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Transcript
Slides possibly useful for OP2
Humans & Energy
• “…the single most important distinction
[between humans and other animals] is that
we make significant use of energy beyond
what our body’s own metabolism provides.” p.
16
Human Energy Use
•
•
•
•
•
Manufacture goods
Live comfortably/heat or cool
Transport goods and ourselves
High-speed communication
Industrial agriculture
Earth’s “Energy Endowment”
• “A realistic picture of the Earth’s energy endowment, then,
is this: we have available a substantial, continuous energy
flow from the Sun, and much lesser flows from Earth’s
interior heat and from the tidal energy of the Earth-Moon
system. Inside the Earth we have fossil fuels, which we’re
quickly depleting, and the nuclear fuels uranium and
thorium which we know how to exploit. We also have a vast
nuclear fuel resource in the hydrogen of seawater, but
when and if we’ll ever learn to use that one is a wide open
question. That’s it. When we talk about ‘energy
alternatives,’ ‘renewable energy,’ and other popular
solutions to energy-related environmental problems,
there’s no new, hidden, as-yet-undiscovered source. We
either have to turn to one of the known sources that
comprise Earth’s energy endowment, or we have to use
less energy.” p. 15-16
History of US Energy Consumption in the US,
1775-2001 (Quadrillion Btu, 1015 Btu)
100
Nuclear Electric Power
80
60
Natural Gas
Petroleum
Coal
40
Hydroelectric Power
20
0
Wood
Your (North American) Energy Use
• Rate of 10 kW
• = 10,000 Watts
• = 100 times our body output
At what rate do you as a citizen of the 21st
century industrialized society, use energy?
How does that compare to the rest of the
world’s population?
US energy consumption
US Energy Flows
US Energy Sources
World Energy Sources
http://blogs.edf.org/climate411/wp-content/files/2007/07/ElectromagneticSpectrum.png
Energy Quality and Usefulness
• How easy/hard is it to harness the energy?
–
–
–
–
–
Car?
Gasoline?
Heated water?
Oreo?
Kneebends?
• Can that energy be completely returned?
(Irreversibility)
Useful Energy
The Thermos…
Paul Hewitt, Conceptual Physics, 10th edition
Coal Formation
•
http://www.classzone.com/books/earth_science/terc/content/visualizations/es0701/es0701page01.cfm?c
hapter_no=visualization
• “So, coal’s energy is ultimately sunlight energy
trapped by long-dead plants. This direct link
with once-living matter makes coal a fossil
fuel.” (p. 106)
Oil and Natural Gas Formation
• http://www.green-planet-solarenergy.com/fossil-fuel-formation.html
• http://vodpod.com/watch/1029812-oil-andnatural-gas-formation
Oil and Natural Gas Formation
Oil and Natural Gas Formation
• http://www.green-planet-solarenergy.com/fossil-fuel-formation.html
• http://vodpod.com/watch/1029812-oil-andnatural-gas-formation
Oil and Natural Gas Formation
Petroleum Refining
• http://science.howstuffworks.com/oilrefining4.htm
Where do these petroleum distillates go?
History of fossil fuel use
Combustion
• Different relative amounts of CO2 produced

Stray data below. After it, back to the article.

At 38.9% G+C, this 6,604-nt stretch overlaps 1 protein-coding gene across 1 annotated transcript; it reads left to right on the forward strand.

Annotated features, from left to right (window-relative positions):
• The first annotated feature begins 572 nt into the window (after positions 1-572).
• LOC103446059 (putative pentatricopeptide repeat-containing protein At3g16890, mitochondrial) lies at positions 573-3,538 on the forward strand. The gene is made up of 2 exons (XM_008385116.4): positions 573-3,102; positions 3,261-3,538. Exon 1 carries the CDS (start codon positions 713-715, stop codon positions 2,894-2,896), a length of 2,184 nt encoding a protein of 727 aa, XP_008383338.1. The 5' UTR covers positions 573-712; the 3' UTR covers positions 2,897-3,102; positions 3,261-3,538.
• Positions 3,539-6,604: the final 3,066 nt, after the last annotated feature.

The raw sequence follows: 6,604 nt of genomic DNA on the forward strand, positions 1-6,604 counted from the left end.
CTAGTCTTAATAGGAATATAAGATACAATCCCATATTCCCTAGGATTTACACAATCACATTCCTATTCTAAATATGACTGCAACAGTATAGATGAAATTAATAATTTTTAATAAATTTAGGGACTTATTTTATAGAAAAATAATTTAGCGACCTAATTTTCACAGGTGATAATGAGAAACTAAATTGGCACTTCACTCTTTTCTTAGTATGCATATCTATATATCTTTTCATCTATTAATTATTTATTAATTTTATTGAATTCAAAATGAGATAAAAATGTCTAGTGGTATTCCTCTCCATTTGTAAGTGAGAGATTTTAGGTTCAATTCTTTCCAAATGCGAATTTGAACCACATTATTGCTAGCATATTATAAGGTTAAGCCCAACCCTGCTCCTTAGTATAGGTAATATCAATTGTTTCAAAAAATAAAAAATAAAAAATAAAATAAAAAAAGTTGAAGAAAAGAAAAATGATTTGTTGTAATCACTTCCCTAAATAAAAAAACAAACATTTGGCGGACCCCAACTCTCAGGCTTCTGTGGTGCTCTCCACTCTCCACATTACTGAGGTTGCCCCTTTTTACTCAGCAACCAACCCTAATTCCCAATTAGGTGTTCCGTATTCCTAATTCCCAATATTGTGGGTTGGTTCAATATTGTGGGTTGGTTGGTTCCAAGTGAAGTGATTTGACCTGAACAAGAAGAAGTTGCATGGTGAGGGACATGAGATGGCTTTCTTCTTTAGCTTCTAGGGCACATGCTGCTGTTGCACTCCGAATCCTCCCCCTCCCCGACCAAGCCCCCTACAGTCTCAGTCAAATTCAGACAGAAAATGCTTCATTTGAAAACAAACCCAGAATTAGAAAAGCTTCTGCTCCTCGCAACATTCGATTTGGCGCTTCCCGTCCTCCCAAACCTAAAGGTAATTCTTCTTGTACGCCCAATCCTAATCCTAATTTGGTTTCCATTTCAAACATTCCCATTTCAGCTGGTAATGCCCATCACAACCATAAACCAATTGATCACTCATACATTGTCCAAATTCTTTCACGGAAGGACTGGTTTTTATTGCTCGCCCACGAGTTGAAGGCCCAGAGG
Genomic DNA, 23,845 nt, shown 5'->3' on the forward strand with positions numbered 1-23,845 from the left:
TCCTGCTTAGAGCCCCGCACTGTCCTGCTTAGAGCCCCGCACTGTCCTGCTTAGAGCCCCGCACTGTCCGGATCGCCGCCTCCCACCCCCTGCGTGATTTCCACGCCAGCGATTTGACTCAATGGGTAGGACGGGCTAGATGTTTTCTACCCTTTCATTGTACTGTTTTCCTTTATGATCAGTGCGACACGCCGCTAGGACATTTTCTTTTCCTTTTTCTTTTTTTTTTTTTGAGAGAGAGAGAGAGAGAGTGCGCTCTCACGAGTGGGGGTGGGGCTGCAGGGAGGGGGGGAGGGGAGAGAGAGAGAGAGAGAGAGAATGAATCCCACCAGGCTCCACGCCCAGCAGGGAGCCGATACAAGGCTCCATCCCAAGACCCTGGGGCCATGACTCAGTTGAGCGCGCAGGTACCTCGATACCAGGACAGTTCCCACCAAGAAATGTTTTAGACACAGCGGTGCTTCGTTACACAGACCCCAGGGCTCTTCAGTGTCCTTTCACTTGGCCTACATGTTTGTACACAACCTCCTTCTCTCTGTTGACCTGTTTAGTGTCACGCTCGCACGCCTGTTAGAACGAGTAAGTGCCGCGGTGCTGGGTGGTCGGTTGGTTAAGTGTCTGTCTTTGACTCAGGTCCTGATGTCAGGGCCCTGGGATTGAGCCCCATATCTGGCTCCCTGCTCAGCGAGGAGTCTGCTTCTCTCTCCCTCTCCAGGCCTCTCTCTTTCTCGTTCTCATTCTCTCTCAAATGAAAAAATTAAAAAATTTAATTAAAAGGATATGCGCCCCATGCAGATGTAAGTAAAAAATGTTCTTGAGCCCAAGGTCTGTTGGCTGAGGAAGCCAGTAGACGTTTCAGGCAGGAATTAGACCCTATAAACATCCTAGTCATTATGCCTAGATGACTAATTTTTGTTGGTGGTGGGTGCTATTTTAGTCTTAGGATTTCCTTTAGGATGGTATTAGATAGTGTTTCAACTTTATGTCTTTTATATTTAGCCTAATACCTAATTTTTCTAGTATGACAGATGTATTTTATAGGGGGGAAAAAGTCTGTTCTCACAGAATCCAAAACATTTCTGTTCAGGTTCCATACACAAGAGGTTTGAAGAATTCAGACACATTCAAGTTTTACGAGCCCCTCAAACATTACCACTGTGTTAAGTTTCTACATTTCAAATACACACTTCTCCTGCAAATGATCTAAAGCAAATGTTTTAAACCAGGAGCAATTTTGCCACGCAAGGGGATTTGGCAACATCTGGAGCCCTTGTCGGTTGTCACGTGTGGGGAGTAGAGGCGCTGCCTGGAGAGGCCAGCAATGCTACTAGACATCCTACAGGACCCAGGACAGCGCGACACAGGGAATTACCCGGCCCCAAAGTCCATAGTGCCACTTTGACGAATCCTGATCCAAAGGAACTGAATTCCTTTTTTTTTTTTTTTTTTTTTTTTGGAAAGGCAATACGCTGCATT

• Reaction is exothermic: bonds are broken,
reformed, and energy released as a result
• http://schools.matter.org.uk/Content/Reactio
ns/BondActivation.html
• Combustion can be more or less efficient,
more or less ‘clean’ – there are lots of
byproducts
Combustion
• Combustion increases the amount of
greenhouse gases in our atmosphere; the
relative amount of CO2 produced
depends on what fossil fuel was burned
• Combustion also produces byproducts
from impurities in fossil fuels
• How do we harness the energy released
during combustion to make it useful for our
needs?
From fossil fuel to useful energy
• Can use the thermal energy produced from
combustion to heat other substances – water, air,
etc.
• Can try to transform the thermal energy released
during combustion into more high-quality forms of
energy, like electricity or motion (kinetic energy)
– But remember, the Second Law of Thermodynamics tells
us that we can’t change ALL of the low-quality combustion
E into high-quality E
Examples of lifting work, pulling work or no work
done…
atlas stones
barrel hold
truck pull
• Atlas stones:
– Work done when lifting
• To calculate, would need to find mass of the boulder and height it
was lifted; W = Fd = ∆PE = mgh
– No work done when carrying the boulder (force applied is
at right angles to the motion)
• Barrel hold:
– No work done! Nothing is moving.
• Truck pull:
– Work done when pulling
• To calculate, would need to find the mass of the truck and the
speed (velocity) at which it is moving, OR the force applied by the
man and the distance he pulls the truck; W = Fd = ∆KE = 1/2mv2
A small puzzle…
• Recall from earlier: Forces can act on a mass
to give it kinetic energy, or masses can move
against a force and will have potential energy
as a result
• Atlas stone on top of the pillar still has
potential energy, but truck at end of truck pull
doesn’t have kinetic energy (it stops moving) –
WHY?
Friction!
• The kinetic energy given to the truck by the
work the man did on it was converted to
thermal energy (“heat”) because of the
friction between the truck and the ground…
• We’ll have much more to say about the
invidious effects of friction on energy
production and use (i.e., energy
transformation) throughout this course